The Virginia state Senate has now joined the House in passing a mandatory seat-belt bill. Gov. Baliles voiced his support for such legislation when he took office in January, so the chances of its being enacted are excellent, although some differences between the House and Senate versions have to be worked out.

The major difference is that the House bill prohibits police from pulling over a car simply because someone in it isn't using his seat belt; the car must be stopped for some other reason. The Senate bill doesn't carry this prohibition. In most of the states where mandatory seat-belt legislation has been considered, legislatures have tended to make it as toothless as possible: small fines, no points on the driver's record, etc. It would be nice if Virginia decided to give its legislation at least a few molars by throwing out the house's restriction.

The main thing, though, is to get a law on the books. During the debate in Richmond this week, the senate chamber rang with oratory about the right of people to engage in conduct (not wearing their seat belts) that is dangerous only to themselves. By a 22- 17 vote, the senators refused to view such legislation as a first step on the road to tyranny, and passed a bill that will probably save several hundred lives every year and greatly reduce injury and suffering. All of these things cost the whole society dearly, not just the people who exercise their right not to buckle up.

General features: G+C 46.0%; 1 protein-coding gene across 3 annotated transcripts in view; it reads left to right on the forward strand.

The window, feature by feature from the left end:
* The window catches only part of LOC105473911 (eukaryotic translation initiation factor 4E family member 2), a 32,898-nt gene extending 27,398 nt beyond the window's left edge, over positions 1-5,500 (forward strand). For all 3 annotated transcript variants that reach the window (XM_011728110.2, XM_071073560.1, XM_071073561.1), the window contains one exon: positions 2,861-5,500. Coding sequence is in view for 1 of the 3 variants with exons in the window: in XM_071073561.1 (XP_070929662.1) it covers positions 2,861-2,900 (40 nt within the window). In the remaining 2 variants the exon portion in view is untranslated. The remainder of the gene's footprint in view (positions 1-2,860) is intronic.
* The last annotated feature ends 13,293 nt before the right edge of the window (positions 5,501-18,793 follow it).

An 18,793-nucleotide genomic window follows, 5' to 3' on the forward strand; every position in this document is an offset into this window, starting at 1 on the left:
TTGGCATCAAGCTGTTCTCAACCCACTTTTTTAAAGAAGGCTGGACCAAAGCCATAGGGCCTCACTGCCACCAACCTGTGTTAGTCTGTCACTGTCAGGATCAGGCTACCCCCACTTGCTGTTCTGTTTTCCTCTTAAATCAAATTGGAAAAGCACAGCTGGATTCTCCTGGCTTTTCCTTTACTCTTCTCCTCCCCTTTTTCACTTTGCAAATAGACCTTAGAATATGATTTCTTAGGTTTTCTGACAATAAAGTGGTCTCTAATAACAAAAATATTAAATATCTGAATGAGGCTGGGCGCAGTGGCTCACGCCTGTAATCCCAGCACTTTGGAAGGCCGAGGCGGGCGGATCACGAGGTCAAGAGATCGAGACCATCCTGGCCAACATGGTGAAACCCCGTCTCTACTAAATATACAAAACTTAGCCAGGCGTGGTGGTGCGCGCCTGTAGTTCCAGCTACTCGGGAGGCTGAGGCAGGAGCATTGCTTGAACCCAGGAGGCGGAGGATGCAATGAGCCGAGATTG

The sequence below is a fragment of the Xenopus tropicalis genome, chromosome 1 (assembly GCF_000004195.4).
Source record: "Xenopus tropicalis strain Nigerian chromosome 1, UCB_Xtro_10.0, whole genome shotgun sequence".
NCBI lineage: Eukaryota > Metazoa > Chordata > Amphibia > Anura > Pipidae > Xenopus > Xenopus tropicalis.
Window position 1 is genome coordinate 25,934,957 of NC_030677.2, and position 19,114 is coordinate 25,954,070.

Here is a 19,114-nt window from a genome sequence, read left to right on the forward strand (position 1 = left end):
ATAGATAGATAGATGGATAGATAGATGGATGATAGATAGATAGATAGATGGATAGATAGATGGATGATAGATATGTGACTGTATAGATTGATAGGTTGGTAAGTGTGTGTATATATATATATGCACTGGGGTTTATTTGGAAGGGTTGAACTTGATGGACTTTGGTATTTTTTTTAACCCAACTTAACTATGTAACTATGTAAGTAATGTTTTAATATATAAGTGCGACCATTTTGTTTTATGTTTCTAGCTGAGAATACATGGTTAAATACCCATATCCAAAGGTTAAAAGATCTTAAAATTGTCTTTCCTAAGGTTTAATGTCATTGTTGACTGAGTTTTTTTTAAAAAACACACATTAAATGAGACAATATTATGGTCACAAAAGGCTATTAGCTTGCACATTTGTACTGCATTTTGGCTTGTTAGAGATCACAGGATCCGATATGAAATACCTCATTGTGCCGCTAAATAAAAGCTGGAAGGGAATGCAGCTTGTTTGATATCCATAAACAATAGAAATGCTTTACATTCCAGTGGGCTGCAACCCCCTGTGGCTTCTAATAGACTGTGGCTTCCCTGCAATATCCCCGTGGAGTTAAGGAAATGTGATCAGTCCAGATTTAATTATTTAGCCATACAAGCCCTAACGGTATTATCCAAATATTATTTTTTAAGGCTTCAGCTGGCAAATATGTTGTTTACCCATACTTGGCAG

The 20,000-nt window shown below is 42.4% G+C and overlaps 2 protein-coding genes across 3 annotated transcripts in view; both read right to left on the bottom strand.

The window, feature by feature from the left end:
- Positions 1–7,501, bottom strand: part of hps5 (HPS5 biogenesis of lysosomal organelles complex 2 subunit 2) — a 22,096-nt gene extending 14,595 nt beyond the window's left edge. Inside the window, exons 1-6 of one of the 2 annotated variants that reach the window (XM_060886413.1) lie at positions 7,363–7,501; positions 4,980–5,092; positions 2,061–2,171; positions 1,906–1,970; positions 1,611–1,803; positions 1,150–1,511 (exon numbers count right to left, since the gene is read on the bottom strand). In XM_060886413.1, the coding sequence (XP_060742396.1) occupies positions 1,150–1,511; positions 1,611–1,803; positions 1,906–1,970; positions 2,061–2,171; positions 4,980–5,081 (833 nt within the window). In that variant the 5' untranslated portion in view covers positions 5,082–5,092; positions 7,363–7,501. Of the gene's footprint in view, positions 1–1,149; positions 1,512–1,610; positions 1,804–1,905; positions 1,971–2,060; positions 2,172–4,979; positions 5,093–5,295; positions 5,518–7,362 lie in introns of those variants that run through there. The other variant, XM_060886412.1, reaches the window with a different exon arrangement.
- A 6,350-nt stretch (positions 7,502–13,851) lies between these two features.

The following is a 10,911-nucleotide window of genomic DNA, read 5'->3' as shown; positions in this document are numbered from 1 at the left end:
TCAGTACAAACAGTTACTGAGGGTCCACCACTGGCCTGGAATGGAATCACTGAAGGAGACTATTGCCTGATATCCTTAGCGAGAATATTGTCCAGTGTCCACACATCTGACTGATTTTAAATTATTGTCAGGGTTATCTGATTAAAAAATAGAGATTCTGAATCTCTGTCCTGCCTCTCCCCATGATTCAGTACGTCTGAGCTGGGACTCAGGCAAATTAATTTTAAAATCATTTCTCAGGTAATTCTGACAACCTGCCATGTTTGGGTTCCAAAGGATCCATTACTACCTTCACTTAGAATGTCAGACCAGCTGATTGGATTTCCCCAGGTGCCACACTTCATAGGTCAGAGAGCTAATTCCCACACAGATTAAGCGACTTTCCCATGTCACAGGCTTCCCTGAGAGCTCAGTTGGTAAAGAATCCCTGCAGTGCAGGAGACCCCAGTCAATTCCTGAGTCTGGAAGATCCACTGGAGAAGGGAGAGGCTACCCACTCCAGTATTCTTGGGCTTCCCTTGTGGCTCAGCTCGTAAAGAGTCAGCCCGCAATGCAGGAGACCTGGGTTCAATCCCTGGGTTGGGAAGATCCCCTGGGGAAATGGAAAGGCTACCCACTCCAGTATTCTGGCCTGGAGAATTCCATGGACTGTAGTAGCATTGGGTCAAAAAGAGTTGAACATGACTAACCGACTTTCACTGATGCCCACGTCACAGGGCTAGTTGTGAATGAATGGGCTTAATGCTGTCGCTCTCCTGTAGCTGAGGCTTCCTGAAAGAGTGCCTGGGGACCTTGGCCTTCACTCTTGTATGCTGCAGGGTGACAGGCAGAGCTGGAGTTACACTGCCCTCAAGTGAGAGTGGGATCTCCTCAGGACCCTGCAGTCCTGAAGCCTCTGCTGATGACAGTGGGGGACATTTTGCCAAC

Another thing about seat-belt legislation: It provides a good excuse. It gives drivers an excuse to ask passengers next to them to buckle up, a request they might otherwise hesitate to make. It gives a carload of kids who might think of seat belts as being slightly nerdy a good excuse to put them on: All can invoke the specter of a $25 ticket. If that's an incursion on civil liberties, it's one a lot of parents will be grateful for.

With the Virginia Senate's action, the great seat belt around this area comes nearer completion. In the District, a law took effect last December. The city is now seeking to educate people about it; sometime in June, the police will start handing out tickets. In Maryland a measure has cleared the Senate and is before the House judiciary committee. Perhaps soon, we'll hear the buckle click in Annapolis.